Vaping and Children’s Health 2023

By Ashley Barnes, M.S.

What is vaping?

Vaping is synonymous with e-cigarettes (electronic cigarettes) and has increased in popularity over the last decade. According to a description from the Centers for Disease Control and Prevention (CDC):

  • E-cigarettes/vapes are electronic devices that heat a liquid and produce an aerosol, or mix of small particles in the air.
  • E-cigarettes/vapes come in many shapes and sizes. Most have a battery, a heating element, and a place to hold a liquid.
  • Some e-cigarettes/vapes look like regular cigarettes, cigars, or pipes. Some look like USB flash drives, pens, and other everyday items. Larger devices such as tank systems, or “mods,” do not look like other tobacco products.
  • E-cigarettes are known by many different names. They are sometimes called “e-cigs,” “e-hookahs,” “mods,” “vape pens,” “vapes,” “tank systems,” and “electronic nicotine delivery systems (ENDS).”
  • Using an e-cigarette is sometimes called “vaping.”

Big tobacco companies have marketed vaping as a “safer” tool to assist people in quitting tobacco products. Vaping has also been marketed to young people in the same sinister way that tobacco companies marketed their products to children in the 1990s, like when the “Joe Camel” cartoon character was created to heighten tobacco’s appeal for kids. It is marketed in “fun” flavors like bubblegum, blue raspberry, tropical mango, etc. 

However, vaping is neither “safe” nor “fun,” especially when we look at emerging research.

Research on Vaping.

The Centers for Disease Control and Prevention (CDC) confirmed 2,807 cases of e-cigarette or vaping use-associated lung injury (EVALI) and 68 deaths attributed to that condition in 2020 (2023). 

Most e-cigarettes contain nicotine, which is a highly addictive substance that can harm adolescent brain development (which continues into the early to mid-20s); using nicotine in adolescence can harm the parts of the brain that control attention, learning, mood, and impulse control (CDC, 2023). Furthermore, e-cigarettes can contain other harmful substances besides nicotine (CDC, 2023).

People have been poisoned by breathing, swallowing, or absorbing e-cigarette/vape liquid through their skin or eyes. Nationally, approximately “50% of calls to poison control centers for e-cigarettes are for kids 5 years of age or younger” (CDC, 2023).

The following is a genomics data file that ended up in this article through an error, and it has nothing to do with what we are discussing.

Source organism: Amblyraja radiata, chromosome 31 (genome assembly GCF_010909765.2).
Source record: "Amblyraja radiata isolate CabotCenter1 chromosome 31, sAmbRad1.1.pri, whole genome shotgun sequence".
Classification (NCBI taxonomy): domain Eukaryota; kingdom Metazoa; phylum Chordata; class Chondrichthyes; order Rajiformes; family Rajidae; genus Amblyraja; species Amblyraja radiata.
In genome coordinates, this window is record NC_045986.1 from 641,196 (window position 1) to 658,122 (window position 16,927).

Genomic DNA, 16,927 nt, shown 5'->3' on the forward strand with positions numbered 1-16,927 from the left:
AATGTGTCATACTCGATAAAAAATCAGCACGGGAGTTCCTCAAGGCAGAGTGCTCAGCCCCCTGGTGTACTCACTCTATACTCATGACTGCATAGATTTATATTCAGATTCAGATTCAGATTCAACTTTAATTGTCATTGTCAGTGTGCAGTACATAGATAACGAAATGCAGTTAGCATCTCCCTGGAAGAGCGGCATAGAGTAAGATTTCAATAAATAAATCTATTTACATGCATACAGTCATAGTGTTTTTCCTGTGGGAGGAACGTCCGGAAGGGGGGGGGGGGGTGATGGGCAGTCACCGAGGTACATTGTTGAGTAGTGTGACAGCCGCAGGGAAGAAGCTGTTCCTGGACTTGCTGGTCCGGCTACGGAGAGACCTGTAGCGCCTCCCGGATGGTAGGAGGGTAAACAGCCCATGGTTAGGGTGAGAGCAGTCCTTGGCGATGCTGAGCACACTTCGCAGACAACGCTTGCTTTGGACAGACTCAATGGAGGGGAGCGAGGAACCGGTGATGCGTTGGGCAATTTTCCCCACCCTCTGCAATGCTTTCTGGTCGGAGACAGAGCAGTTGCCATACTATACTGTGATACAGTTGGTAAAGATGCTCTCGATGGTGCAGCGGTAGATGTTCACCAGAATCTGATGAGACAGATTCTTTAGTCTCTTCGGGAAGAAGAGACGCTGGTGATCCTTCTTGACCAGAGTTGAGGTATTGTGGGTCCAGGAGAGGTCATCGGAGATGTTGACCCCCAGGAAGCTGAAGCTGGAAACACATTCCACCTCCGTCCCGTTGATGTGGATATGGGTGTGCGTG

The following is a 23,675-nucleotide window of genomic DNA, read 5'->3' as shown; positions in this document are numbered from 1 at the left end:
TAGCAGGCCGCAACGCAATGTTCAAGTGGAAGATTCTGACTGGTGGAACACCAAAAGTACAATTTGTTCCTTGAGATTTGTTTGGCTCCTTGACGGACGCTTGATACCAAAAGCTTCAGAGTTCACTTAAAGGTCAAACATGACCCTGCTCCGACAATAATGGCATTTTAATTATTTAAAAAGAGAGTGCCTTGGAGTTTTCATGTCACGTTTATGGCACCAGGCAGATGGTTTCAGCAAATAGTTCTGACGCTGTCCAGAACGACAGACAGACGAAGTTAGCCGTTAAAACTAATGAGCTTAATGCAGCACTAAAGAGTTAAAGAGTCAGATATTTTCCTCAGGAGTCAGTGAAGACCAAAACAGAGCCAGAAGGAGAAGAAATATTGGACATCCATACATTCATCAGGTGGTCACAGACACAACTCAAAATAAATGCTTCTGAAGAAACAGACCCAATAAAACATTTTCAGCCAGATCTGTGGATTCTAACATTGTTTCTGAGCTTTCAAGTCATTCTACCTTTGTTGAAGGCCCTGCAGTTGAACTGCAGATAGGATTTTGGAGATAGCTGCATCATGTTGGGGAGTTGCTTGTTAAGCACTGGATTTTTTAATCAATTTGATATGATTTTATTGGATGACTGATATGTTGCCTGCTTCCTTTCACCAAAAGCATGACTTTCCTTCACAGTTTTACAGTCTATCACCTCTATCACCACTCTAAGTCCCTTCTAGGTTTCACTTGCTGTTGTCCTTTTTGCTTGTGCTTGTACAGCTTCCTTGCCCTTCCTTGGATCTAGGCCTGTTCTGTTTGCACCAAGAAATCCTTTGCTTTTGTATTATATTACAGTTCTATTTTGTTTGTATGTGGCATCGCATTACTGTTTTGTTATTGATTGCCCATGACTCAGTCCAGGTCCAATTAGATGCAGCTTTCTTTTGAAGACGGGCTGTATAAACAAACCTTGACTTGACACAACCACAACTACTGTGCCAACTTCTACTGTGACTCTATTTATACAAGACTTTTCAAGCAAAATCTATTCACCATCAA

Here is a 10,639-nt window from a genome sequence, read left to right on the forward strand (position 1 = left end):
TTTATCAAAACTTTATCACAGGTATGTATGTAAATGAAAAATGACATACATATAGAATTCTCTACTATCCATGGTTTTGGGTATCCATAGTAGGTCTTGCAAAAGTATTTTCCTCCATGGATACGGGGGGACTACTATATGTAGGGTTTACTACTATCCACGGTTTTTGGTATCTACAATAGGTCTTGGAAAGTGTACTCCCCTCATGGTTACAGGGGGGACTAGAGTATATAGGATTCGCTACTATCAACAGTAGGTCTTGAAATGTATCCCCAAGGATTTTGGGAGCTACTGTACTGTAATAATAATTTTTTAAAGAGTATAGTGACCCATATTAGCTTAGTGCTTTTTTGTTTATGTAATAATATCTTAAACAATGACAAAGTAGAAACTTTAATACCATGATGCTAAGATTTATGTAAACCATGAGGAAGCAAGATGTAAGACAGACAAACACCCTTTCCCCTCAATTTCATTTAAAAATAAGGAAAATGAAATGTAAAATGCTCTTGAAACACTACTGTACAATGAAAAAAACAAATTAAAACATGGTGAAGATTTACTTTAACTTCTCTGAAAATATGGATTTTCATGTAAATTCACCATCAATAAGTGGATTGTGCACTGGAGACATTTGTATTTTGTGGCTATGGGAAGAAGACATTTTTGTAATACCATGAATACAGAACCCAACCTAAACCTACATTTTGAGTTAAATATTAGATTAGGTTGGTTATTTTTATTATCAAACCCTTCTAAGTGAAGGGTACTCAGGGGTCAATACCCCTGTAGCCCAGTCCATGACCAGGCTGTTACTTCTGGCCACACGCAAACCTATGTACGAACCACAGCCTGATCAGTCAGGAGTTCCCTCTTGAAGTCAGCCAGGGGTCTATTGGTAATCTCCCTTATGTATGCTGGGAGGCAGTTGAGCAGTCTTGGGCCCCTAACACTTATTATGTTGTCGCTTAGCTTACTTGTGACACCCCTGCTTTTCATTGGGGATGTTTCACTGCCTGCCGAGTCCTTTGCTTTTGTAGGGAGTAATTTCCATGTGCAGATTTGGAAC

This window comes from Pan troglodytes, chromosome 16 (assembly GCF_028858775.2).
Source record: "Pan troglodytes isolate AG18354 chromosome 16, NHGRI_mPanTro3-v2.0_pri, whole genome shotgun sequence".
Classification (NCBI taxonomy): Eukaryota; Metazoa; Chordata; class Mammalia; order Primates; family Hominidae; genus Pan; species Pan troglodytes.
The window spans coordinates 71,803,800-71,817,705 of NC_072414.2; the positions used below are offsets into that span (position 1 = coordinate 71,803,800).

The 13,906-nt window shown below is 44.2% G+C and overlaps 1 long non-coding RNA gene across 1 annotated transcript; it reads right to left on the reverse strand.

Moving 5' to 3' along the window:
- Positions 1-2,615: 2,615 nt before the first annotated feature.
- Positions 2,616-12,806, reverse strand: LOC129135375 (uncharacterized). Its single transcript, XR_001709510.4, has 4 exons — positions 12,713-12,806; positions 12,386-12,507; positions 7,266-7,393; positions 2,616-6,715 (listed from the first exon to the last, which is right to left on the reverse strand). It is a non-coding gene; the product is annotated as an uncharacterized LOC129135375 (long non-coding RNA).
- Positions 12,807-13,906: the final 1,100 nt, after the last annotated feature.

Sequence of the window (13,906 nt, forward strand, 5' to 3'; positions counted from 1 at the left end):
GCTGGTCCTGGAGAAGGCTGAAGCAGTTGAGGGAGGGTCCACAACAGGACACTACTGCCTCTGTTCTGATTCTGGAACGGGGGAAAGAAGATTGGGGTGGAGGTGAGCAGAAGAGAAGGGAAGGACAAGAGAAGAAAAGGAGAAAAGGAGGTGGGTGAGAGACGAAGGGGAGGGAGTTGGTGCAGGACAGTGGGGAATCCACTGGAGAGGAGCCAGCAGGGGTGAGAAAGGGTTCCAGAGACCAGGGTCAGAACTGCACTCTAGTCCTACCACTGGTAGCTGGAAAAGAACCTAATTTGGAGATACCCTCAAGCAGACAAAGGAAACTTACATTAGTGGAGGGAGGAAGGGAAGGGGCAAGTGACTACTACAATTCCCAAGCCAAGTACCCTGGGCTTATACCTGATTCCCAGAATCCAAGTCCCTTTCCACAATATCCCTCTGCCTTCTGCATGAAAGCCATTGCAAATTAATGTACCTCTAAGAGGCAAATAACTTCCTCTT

Though e-cigarettes have been promoted as an aid to help people quit smoking, “e-cigarettes have not received Food and Drug Administration approval as smoking cessation devices. A recent study found that most people who intended to use e-cigarettes to kick the nicotine habit ended up continuing to use traditional and e-cigarettes” (Johns Hopkins, 2023). 

The U.S. Food and Drug Administration and the U.S. Centers for Disease Control and Prevention (CDC) found that 2.55 million U.S. middle and high school students reported current (past 30-day) e-cigarette use in 2022, which includes 14.1% of high school students and 3.3% of middle school students (Cooper, et al., 2022). 

New research released by VicHealth and Quit reports that e-cigarette retailers are advertising vaping products on social media specifically designed for teenagers to easily hide from parents and teachers.

Vaping and Mental Health.

Substance use and mental health often go hand-in-hand. When people are addicted to nicotine and stop using it, their brains and bodies have to adjust to not having the substance, resulting in temporary symptoms of nicotine withdrawal. These symptoms often entail irritability, feeling anxious or depressed, restlessness, problems concentrating, trouble sleeping, and craving nicotine. People may keep using tobacco products to help relieve these symptoms (2023). 

Here are some other vaping and mental health facts as provided by the CDC:

  • Youth e-cigarette and cigarette use have been associated with mental health symptoms such as depression, according to emerging research.
  • Youth may turn to vaping to try to deal with stress or anxiety, creating a cycle of nicotine dependence. But nicotine addiction can be a source of stress.
  • What may start as social experimentation can become an addiction.
    • The most common reason U.S. middle and high school students give for trying an e-cigarette is “a friend used them.”
    • The most common reason youth give for continuing to use e-cigarettes is “I am feeling anxious, stressed, or depressed” (CDC, 2023).

Though researchers are still learning about the impacts of quitting vaping on children and teen’s mental health, quitting smoking cigarettes is associated with lower levels of stress, anxiety, depression, as well as improved quality of life and mood (CDC, 2023).  

Mental Health Concerns in Children and Adolescents.

Though many people reflect on childhood as being a care-free time, children are not immune to mental health concerns that plague adults. Some of the most common mental health concerns in children include:

  • Anxiety: The CDC reports that about 9% of children aged 3 to 17 have been diagnosed with anxiety; still, this doesn’t even reflect all children who struggle with anxiety, just merely those who have been evaluated and diagnosed (CDC, 2023). Signs of childhood anxiety may include ruminating thoughts, situational avoidance that may impact social engagement or school attendance, and panic attacks.